Why do Hindus consider the cow sacred?
Amongst Hindus, the cow is specially revered and equated with a mother and the gods. It is believed that all the gods reside within the body of a cow. It is therefore the responsibility of every person to accord it respect and do one's duty by it. For most religious ceremonies the cow is essential.
The cow has been important since ancient times. Maharishi Vashisth once played with his own life for Kamadhenu, the celestial cow. Maharishi Chyavan preferred a cow to a kingdom. Such was the importance of the cow. Like a mother, the cow is known for the good it does mankind. It helps promote good health and long life.
Religious texts say:
The cow is a universal mother.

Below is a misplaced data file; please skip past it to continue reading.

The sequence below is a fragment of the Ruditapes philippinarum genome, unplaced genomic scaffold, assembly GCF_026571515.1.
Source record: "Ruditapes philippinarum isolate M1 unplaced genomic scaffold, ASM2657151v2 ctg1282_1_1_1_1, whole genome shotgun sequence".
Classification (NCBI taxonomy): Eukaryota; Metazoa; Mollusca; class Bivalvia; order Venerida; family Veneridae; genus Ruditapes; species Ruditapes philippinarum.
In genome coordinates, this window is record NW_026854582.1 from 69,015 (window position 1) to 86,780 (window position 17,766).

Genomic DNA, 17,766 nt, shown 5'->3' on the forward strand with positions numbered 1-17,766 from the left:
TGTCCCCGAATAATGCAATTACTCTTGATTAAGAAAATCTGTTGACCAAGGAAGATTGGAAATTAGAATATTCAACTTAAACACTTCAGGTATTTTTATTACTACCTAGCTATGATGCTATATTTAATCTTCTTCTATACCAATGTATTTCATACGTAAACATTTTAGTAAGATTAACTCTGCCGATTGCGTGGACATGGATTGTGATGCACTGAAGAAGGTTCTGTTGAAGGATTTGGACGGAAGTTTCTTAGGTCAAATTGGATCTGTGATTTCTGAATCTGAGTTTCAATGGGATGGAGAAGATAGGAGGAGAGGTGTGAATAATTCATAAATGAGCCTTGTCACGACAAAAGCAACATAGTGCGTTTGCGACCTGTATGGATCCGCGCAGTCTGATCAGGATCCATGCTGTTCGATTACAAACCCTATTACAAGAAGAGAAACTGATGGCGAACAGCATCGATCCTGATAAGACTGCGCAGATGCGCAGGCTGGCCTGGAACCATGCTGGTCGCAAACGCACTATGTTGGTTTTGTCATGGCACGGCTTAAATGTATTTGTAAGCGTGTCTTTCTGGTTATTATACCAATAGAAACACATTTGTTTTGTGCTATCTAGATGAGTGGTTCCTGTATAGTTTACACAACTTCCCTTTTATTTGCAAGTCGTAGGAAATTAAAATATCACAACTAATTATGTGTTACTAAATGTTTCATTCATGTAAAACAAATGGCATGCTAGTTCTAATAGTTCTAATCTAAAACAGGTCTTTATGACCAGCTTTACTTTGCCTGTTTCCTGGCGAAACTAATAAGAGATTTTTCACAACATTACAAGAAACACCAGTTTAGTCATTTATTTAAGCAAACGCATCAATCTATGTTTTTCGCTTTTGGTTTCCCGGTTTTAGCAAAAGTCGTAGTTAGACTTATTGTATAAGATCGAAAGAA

The Agnipuran says that the cow is a pure, auspicious animal. Looking after a cow, bathing it and making it eat and drink are commendable acts. Cow dung and urine are said to have medicinal qualities. The milk, curd, butter and ghee are all used in religious ceremonies. Whoever offers a morsel of food to the cow before eating attains salvation. Whoever gives a cow in charity benefits the whole family. Wherever a cow lives the place becomes pure. The touch and care of cows absolves one of sins.